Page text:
Circular motion

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  • #1
huskydc
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The coefficient of friction between a certain brass block and a large revolving turntable is µ = 0.09. How far from the axis of rotation can the block be placed before it slides off the turntable if the turntable rotates at a constant rate of 33 1/3 rev/min (so that it requires time T = 60/33.33 seconds to complete one revolution) ?

V(tangential) = 2pi R / T

i'm not sure if 33.33 rev/min is the V, but i tried plugging in the respective numbers and solve for R, didnt really make much sense.
 

Answers and Replies

  • #2
Pyrrhus
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Draw free body diagram on the block, and use Newton's 2nd Law, also because the velocity vector has constant magnitude it means the tangential acceleration is 0, therefore there's only radial (normal) acceleration. Use this to solve for the radius.
 
  • #3
huskydc
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well, i drew a FBD on the block.

and i have :

f = ma
N=mg

from that i solve for a, which = .8829
but I'm still confused as to what that 33.333 rev/min
 
  • #4
Pyrrhus
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That's just the speed.

It's simply:

[tex] F_{friction} = m \frac{v^2}{R} [/tex]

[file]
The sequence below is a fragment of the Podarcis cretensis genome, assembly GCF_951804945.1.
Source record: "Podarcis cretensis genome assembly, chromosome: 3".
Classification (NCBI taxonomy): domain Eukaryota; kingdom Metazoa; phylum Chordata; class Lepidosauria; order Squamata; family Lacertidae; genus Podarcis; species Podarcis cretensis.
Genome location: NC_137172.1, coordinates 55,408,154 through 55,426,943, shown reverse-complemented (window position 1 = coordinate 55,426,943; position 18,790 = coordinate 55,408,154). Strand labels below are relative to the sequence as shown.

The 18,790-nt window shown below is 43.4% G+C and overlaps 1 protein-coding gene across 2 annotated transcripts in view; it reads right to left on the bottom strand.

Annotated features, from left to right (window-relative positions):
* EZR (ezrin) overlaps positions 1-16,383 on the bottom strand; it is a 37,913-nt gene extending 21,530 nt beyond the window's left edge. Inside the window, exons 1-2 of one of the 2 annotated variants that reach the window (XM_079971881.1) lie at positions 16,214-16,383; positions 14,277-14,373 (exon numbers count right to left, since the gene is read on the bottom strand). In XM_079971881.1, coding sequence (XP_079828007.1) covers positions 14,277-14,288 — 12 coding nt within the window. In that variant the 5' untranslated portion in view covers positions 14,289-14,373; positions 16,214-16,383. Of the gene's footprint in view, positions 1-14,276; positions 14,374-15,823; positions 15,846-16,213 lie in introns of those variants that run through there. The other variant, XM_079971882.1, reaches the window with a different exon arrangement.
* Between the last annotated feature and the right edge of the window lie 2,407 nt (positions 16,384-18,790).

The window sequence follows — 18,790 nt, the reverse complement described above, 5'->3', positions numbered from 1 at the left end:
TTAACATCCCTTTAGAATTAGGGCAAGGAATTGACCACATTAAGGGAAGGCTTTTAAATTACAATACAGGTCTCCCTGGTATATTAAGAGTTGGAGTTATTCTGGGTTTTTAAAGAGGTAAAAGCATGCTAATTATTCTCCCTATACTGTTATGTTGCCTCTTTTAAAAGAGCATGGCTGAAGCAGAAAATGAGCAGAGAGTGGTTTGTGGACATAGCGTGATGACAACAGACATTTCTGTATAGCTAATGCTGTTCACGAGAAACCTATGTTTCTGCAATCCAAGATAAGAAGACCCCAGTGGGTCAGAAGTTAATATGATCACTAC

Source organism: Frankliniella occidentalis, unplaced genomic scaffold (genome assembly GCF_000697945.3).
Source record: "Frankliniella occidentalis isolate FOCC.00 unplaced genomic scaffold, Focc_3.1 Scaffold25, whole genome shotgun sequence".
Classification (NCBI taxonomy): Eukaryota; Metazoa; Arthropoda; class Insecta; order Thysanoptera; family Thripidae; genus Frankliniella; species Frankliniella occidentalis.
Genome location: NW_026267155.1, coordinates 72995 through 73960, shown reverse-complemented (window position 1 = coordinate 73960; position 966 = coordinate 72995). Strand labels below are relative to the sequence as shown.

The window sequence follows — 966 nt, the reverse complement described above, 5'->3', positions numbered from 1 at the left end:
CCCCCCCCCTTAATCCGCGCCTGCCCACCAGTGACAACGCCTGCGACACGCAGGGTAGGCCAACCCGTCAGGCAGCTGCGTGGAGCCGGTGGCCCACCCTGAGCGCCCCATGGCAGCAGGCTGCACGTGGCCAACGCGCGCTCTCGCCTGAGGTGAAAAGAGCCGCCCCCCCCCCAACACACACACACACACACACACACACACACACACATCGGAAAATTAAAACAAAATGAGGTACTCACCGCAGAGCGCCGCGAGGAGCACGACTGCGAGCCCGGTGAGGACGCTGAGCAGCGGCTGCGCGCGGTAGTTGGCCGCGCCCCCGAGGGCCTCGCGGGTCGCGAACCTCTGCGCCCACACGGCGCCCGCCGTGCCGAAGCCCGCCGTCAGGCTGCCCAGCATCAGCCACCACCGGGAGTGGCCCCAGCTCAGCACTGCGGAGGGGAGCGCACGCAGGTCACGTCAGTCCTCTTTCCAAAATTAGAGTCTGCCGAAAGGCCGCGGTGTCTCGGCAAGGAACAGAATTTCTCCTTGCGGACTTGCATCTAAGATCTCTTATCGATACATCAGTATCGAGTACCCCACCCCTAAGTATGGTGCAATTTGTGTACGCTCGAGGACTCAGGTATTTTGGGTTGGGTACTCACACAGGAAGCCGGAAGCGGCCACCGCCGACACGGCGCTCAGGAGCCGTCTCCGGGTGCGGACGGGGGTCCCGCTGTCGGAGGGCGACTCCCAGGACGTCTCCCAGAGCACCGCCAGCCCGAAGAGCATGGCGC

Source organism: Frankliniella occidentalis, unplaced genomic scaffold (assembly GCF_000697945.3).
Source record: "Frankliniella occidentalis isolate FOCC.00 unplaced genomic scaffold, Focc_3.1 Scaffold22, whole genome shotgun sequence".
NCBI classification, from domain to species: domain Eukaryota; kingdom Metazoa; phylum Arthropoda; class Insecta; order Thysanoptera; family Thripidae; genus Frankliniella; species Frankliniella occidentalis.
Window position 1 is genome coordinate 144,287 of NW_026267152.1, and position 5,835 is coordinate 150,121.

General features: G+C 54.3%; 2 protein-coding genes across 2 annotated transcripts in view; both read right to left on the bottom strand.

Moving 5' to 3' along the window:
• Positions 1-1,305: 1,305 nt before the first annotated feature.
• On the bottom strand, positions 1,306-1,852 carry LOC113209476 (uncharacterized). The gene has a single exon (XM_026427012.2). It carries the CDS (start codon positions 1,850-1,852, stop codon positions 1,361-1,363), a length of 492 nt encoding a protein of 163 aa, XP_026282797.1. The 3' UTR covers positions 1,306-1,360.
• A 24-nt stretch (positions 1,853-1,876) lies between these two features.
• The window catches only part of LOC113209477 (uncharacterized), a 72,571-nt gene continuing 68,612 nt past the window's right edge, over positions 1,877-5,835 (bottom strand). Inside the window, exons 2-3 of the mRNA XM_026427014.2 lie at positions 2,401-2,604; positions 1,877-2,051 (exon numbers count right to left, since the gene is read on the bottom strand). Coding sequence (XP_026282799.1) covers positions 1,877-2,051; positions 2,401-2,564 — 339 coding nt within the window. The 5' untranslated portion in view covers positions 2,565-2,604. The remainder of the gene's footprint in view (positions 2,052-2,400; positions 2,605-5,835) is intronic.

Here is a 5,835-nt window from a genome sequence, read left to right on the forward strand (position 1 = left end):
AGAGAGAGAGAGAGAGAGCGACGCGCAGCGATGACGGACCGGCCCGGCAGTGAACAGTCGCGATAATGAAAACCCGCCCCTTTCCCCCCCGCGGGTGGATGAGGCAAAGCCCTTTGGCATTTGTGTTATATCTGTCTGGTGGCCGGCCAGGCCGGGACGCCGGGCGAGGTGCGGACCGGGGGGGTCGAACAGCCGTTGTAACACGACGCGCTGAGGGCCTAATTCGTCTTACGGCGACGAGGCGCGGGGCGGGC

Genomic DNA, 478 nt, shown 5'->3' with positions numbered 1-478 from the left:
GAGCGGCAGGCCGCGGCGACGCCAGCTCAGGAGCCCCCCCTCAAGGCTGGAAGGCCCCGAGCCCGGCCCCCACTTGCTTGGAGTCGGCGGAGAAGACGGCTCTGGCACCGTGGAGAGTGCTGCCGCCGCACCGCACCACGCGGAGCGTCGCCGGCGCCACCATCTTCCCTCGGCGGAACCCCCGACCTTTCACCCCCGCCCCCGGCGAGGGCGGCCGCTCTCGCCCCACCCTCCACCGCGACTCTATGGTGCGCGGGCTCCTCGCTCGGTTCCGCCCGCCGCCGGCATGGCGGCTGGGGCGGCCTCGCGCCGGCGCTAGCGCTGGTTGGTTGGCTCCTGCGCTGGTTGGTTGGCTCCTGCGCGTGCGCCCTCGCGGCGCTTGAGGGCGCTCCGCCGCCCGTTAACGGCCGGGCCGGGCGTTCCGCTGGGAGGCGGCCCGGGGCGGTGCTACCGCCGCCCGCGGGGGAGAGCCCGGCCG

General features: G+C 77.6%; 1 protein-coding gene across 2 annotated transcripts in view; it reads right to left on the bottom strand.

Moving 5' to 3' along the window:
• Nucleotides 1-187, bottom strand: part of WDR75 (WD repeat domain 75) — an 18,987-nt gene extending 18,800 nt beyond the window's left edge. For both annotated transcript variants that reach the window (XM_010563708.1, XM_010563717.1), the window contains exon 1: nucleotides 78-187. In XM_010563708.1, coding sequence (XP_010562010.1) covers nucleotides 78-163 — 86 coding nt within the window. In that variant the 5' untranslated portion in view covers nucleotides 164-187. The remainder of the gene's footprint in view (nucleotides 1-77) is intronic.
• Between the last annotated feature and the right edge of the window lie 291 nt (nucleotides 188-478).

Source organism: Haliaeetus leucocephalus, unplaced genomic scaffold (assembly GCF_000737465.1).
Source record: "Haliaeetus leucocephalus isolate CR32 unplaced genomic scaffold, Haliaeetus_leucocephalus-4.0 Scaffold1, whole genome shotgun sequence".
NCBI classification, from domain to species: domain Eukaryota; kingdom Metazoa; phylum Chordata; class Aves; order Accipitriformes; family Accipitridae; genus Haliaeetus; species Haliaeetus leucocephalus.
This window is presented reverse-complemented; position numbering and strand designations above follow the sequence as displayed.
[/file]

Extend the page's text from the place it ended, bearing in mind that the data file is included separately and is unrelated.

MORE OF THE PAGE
• #5
huskydc
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already tried, didnt work either.

i tried:

F = m (v^2/R)
like you said, V = 33.333

mu g = (v^2 / R) and solve for R this way, didn't work. I've been told that 33.333 is not just V. and if it is, then what's the T for?
 
  • #6
Pyrrhus
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You need to have common units!, convert rev/min to m/s!
 
Last edited:
  • #7
huskydc
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ok, maybe I'm just dumb with this. (as you can tell physics not my cup of tea)

converted rev/min to rad/s.

i did this:

33.333 rev / min x (1 min/60 sec) x (2pi rad/ 1 rev) = 3.49 rad/s

with mu g = (v^2 / R) , R= (v^2)/mu g

am i doing something wrong that i just don't see?
 
  • #8
Pyrrhus
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Yes, that's ok. Now i am little confused about the statement so that it requires time T = 60/33.33 seconds to complete one revolution.

Is that how the book states it, it looks to me you would need to use.

[tex] F_{frictionn} = m \frac{4 \pi^{2} R}{T^{2}} [/tex]

where T is the time for one revolution or the period T, but what you did above, should have worked just the same.
 
  • #9
huskydc
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yes, cyclovenom, that one worked. but how did that equation come about?

Thanks so much! (physics is so hard...well for me it is...)
 
  • #10
Pyrrhus
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Sorry, on the above i meant rev/min to m/s, my bad :redface:

it came from

[tex] v = \frac{2 \pi R}{T} [/tex]

substitute in

[tex] a_{c} = \frac{v^2}{R} = \frac{4 \pi^{2} R}{T^2} [/tex]
 

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